London Calling

June 16-19, 2018

Day 1 – Day 2Day 3Day 4


Dan likes concerts. I like Seattle. So when Pearl Jam (a band from Seattle) announced their tour dates in Europe, Dan suggested that we fly to London to see them. That was months ago and now the time had finally arrived to catch our flight to London and face the music.

Sunrise at the EuroAirport near Basel

The flight was easy and comfortable. We had chosen to fly into Heathrow for once, as we didn’t want to waste our time with the hour’s additional travel time from Gatwick. The best laid plans of mice and men…or something like that. Instead, we wasted over an hour in the immigration line. Yes, over an hour. I timed it. The queue was orderly, although it was interesting to see how quickly the employees reacted to pull aside a family when their baby started to howl. Naturally they wanted to keep the other passengers from getting upset at the noise, so they moved in fast. After seeing the entire family hustled up to the front of the line, I nudged Dan and suggested that one of us should start to cry, too.

I think the worse part of the wait was revealed when we finally reached the front of the line: of the over 20 or so desks set up to handle the immigration process, only five were manned. Five. The inefficiency was infuriating. Then again, from their point of view they were at the highest level of efficiency: just enough people working to keep their customers from getting irate. Oh well. We finally escaped, bought our express train tickets into the city and had twenty minutes to relax. Never again, Heathrow. Never again.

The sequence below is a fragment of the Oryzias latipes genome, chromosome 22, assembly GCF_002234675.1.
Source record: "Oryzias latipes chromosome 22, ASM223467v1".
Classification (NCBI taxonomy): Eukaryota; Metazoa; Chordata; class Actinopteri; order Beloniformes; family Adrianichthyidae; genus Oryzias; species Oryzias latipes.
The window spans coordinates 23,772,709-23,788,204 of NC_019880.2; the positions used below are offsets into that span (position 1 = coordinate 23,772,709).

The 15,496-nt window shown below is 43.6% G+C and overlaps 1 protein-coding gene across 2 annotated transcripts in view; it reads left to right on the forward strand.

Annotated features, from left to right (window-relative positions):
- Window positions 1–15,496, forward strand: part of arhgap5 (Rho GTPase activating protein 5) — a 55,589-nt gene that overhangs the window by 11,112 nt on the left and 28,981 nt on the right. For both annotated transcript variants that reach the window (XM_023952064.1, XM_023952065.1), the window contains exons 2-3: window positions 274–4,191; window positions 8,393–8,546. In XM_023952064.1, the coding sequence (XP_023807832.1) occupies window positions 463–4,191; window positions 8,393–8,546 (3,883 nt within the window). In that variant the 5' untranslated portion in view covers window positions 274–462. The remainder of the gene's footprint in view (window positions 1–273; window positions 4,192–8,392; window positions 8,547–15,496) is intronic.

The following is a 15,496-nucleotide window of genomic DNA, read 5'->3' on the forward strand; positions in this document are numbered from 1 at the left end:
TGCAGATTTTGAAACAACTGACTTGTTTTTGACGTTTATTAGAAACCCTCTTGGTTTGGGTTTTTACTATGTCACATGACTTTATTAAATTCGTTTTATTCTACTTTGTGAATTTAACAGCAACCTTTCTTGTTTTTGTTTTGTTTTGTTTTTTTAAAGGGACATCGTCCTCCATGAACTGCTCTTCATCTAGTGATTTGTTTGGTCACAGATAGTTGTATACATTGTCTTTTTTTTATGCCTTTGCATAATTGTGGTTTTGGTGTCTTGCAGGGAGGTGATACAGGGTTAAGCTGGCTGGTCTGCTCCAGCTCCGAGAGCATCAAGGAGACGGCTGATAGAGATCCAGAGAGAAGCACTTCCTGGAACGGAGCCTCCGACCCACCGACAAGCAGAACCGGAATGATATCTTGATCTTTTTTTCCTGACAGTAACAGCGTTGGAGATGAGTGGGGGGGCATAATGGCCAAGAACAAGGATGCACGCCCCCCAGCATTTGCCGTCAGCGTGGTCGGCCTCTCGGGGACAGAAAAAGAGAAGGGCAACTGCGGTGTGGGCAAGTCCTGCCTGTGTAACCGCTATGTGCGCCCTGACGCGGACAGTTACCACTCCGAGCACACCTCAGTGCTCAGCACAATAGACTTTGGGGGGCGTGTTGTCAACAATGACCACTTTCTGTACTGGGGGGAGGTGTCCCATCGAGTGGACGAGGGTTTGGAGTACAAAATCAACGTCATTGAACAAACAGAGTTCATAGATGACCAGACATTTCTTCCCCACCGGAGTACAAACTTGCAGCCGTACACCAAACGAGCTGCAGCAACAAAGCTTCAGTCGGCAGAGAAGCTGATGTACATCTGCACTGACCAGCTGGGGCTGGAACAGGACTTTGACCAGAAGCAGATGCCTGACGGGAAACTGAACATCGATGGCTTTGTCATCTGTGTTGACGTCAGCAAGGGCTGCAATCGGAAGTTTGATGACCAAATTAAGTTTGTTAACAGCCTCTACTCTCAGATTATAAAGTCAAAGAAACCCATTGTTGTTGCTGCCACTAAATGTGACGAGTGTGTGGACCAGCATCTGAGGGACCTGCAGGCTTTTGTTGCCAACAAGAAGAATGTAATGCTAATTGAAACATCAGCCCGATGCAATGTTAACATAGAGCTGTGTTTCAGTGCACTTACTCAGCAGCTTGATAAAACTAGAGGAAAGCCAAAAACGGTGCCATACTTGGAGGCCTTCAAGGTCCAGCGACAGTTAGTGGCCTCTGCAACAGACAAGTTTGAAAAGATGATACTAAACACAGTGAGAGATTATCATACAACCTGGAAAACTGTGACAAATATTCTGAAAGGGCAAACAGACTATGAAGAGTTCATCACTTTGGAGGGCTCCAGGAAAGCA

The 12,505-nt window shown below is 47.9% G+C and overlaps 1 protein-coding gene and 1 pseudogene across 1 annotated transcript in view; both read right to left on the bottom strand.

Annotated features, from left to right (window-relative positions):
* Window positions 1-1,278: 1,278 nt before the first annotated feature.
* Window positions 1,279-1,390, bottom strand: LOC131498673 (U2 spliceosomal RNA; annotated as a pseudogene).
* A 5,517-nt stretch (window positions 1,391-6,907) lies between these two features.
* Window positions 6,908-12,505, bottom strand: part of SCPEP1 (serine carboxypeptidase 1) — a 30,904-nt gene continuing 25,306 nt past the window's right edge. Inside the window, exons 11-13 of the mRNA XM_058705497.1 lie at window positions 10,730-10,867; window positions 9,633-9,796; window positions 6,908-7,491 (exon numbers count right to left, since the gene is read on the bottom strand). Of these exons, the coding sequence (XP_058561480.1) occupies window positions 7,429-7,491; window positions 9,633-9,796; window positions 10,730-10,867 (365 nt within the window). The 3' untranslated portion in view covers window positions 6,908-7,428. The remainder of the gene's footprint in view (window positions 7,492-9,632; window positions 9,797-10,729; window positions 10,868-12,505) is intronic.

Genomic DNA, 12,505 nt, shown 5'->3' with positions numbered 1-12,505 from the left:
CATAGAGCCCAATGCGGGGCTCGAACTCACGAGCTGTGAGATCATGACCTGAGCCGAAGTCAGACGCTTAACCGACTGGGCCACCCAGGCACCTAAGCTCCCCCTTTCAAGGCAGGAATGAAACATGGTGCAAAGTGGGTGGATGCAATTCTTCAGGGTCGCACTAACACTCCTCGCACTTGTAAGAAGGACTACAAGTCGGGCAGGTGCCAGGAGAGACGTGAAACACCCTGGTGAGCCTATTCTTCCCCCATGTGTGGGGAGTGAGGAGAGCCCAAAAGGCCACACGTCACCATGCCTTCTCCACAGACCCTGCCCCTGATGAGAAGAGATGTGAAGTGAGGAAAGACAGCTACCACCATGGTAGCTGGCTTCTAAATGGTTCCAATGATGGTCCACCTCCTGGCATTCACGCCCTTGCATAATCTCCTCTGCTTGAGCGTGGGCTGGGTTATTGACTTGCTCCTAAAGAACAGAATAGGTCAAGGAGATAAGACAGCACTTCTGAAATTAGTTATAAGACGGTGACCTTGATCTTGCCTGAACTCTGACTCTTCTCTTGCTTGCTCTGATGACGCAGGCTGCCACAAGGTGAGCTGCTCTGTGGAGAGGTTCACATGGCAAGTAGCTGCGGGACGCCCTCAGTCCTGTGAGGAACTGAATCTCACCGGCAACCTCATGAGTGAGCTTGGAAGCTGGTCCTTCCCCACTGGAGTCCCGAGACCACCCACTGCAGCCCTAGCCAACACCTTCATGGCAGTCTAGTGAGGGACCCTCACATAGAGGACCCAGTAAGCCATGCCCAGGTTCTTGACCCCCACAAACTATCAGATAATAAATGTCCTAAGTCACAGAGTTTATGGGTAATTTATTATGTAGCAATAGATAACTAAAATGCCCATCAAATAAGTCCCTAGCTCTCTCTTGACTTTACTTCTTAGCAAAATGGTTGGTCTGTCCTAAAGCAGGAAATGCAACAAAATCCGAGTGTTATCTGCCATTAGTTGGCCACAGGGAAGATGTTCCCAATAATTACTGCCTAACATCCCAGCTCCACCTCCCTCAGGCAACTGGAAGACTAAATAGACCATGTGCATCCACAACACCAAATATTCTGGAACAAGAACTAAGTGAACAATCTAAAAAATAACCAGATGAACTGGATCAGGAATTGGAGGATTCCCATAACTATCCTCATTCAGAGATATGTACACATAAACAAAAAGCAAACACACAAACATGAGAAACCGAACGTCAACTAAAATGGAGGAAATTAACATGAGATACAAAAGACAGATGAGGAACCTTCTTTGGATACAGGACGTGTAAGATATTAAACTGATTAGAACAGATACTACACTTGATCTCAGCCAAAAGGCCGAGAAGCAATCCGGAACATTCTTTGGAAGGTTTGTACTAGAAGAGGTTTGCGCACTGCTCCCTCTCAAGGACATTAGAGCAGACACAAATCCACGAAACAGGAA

Express train

The express train dropped us off at Paddington Station and our hotel was on the other side of the Thames. The Tube would get us there in thirty minutes, but it was a beautiful day and we had just gotten through a very inactive morning. We’d walk instead. It would take us three times as long, but we were here to see London; no reason to delay!

We had been through Hyde Park before, but never this far north and I was surprised to see how wild it was. No smooth, maintained lawns and picnic blankets here. Instead, there were joggers and dog walkers and strollers on the many trails that sliced through the green space. It was definitely an oasis of peace in a bustling city.

Walking through Hyde Park

Surprise viewing of the Household Guard calvary

And then on to Buckingham Palace

We arrived at the palace while something was happening. Then again, I think something is always happening at Buckingham Palace. The crowds were thick, with knots of people clustered around tour guides spouting off about statues and guards and what-not. We’d seen the palace before so for us, it was just a matter of clawing our way through the crowds and getting to the other side.

Ugh – too many people!

Although we escaped the crowds of the palace, we never really had the sidewalks to ourselves. We were still in the high-tourist area and now found ourselves passing by St James’ Park, Westminster Abbey, and Big Ben.

Big Ben has been silenced. For the next four years, no bells will chime inside the great tower. The clockworks are undergoing major maintenance and repair work (more about the tower and the clock can be found here). Massive scaffolding had been erected, covering up the iconic tower from head to toe and the hour passed by silently.

Big Ben, all wrapped up for reconstructive surgery

One of the things I really enjoy about London is the amazing span of architectural styles and eras. One can walk two blocks and be almost guaranteed a show of structural variety like no other place I’ve been. Old and new, stylish and dull – side by side.